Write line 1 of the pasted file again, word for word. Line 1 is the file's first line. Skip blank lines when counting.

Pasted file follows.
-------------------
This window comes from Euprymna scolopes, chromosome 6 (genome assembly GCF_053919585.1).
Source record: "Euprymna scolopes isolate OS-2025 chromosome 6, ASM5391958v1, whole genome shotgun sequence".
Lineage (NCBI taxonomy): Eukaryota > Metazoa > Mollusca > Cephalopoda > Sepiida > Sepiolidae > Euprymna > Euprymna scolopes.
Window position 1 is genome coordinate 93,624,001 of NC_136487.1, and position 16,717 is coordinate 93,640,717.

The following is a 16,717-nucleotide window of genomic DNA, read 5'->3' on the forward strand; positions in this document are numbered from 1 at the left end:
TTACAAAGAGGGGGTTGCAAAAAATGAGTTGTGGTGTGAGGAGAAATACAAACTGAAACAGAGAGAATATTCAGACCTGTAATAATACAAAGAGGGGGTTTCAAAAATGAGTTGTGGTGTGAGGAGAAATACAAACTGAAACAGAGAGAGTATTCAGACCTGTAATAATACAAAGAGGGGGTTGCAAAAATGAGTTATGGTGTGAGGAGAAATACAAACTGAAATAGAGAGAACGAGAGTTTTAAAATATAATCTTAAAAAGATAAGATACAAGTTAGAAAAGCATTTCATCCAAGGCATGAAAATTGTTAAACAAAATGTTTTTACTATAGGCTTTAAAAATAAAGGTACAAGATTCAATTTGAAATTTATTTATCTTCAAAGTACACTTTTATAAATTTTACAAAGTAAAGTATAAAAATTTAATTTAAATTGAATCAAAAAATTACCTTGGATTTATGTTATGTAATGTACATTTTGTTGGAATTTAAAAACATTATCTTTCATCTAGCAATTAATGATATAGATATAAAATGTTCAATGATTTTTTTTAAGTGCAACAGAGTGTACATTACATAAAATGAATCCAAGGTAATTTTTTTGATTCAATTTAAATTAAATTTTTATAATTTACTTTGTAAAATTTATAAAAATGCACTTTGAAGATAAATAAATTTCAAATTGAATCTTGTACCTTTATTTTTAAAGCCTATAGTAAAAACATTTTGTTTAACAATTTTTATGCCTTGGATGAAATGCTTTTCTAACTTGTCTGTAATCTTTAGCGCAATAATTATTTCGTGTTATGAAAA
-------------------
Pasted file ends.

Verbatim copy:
This window comes from Euprymna scolopes, chromosome 6 (genome assembly GCF_053919585.1).